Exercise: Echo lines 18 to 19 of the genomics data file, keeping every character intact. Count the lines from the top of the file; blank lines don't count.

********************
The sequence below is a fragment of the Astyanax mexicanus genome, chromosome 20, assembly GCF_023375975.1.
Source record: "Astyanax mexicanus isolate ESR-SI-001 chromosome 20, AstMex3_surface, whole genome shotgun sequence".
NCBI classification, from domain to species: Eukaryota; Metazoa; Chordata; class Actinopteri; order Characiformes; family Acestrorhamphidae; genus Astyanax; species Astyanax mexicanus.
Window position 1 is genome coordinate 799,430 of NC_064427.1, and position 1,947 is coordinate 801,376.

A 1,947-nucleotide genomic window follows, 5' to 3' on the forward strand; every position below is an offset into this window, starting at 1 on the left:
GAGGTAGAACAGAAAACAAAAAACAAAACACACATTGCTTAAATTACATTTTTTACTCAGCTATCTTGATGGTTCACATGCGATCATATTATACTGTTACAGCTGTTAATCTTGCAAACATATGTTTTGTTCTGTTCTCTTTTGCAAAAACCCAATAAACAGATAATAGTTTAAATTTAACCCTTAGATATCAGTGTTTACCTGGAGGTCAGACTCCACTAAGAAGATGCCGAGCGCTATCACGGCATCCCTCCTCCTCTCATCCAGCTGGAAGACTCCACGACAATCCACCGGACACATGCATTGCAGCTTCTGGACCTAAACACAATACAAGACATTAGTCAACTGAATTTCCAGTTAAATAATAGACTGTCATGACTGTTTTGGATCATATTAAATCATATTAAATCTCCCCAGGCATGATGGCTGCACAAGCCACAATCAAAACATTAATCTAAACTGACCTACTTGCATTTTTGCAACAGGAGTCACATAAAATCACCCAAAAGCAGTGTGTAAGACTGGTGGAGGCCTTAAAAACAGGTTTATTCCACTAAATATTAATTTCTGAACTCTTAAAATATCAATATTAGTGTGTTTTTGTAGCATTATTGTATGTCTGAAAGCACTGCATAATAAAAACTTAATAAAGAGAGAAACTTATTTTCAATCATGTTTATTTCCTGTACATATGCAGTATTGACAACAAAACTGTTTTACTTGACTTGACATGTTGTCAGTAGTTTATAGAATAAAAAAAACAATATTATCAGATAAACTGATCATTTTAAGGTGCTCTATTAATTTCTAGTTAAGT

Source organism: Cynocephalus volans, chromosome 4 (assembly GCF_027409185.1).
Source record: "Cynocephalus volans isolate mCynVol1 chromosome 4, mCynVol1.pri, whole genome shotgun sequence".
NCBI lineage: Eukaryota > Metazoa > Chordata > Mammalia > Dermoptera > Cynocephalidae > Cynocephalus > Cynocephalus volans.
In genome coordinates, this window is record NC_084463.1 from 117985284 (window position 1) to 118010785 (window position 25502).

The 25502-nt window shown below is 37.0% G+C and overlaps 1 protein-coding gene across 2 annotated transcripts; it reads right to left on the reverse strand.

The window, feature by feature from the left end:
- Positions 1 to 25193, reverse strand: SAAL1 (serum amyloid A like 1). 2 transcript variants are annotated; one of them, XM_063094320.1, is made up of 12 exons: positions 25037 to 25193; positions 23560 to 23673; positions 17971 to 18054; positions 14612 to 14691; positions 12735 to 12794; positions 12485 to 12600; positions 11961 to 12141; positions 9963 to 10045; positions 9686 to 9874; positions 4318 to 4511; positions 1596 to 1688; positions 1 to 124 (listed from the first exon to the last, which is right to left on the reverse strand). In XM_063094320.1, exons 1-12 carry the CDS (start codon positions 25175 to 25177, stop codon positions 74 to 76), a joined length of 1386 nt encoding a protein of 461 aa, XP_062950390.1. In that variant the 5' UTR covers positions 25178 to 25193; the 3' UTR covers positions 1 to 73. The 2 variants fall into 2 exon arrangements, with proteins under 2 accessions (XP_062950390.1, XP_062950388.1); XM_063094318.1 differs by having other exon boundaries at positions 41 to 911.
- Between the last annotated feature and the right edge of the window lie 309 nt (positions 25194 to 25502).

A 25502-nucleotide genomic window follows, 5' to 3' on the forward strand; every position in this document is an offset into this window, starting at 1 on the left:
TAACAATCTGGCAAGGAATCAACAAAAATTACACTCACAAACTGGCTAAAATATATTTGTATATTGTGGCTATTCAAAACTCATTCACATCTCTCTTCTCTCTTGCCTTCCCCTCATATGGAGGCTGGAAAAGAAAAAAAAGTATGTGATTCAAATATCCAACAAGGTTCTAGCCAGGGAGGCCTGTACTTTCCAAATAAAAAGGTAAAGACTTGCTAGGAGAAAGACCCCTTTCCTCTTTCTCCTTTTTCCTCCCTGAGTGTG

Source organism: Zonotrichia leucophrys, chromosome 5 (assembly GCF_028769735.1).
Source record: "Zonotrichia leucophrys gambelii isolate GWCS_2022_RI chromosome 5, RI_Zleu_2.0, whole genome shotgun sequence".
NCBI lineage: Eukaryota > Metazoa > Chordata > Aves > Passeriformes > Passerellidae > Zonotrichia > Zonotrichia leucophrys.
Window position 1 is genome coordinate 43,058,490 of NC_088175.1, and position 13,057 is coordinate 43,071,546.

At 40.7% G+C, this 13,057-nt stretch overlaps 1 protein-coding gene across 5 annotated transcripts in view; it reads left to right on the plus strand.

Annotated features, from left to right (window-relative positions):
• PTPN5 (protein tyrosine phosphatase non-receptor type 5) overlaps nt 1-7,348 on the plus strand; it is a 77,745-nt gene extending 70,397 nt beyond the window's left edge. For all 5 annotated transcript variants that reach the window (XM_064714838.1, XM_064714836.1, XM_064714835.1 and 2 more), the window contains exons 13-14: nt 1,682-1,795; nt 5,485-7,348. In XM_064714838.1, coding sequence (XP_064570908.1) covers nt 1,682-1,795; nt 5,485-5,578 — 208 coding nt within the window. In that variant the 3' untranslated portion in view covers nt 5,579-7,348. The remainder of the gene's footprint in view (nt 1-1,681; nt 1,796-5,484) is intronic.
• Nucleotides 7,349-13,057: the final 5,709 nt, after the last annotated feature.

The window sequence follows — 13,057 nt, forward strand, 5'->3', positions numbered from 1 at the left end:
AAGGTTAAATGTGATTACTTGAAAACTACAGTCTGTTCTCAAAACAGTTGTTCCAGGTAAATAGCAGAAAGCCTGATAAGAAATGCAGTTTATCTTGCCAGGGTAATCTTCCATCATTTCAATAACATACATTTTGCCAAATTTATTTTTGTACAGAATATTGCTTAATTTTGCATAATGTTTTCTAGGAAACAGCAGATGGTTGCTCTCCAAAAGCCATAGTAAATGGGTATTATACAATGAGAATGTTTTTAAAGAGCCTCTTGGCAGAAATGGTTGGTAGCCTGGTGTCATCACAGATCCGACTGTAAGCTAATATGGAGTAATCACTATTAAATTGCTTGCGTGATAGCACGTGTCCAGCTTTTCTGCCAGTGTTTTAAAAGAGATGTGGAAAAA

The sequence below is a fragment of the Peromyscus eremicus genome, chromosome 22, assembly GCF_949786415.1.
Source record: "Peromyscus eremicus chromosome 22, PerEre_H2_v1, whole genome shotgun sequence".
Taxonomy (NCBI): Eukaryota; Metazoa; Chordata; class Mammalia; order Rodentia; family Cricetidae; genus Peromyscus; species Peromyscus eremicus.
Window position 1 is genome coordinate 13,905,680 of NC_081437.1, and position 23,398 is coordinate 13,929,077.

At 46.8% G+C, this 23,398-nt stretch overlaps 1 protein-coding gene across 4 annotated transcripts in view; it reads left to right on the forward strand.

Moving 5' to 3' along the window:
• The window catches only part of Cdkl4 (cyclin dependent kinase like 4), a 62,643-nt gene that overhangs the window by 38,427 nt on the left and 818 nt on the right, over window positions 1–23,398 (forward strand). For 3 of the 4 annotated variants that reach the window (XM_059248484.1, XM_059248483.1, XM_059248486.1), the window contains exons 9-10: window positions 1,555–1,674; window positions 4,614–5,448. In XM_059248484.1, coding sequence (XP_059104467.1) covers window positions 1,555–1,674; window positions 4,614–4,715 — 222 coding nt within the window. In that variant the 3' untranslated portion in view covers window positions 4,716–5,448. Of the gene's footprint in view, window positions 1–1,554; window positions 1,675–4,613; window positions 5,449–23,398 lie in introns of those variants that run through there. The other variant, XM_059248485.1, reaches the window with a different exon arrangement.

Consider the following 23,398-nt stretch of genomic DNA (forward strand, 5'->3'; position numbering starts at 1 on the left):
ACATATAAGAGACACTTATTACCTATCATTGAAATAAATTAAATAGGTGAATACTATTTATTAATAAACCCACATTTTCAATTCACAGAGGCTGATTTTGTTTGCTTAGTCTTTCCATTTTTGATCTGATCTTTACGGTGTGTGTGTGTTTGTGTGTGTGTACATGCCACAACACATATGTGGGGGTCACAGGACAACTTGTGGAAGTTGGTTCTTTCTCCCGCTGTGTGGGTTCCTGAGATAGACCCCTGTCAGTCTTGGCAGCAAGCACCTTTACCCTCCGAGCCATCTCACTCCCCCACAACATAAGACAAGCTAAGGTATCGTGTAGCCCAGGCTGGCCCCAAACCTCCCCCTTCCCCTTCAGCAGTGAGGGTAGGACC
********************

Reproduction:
Source record: "Zonotrichia leucophrys gambelii isolate GWCS_2022_RI chromosome 5, RI_Zleu_2.0, whole genome shotgun sequence".
NCBI lineage: Eukaryota > Metazoa > Chordata > Aves > Passeriformes > Passerellidae > Zonotrichia > Zonotrichia leucophrys.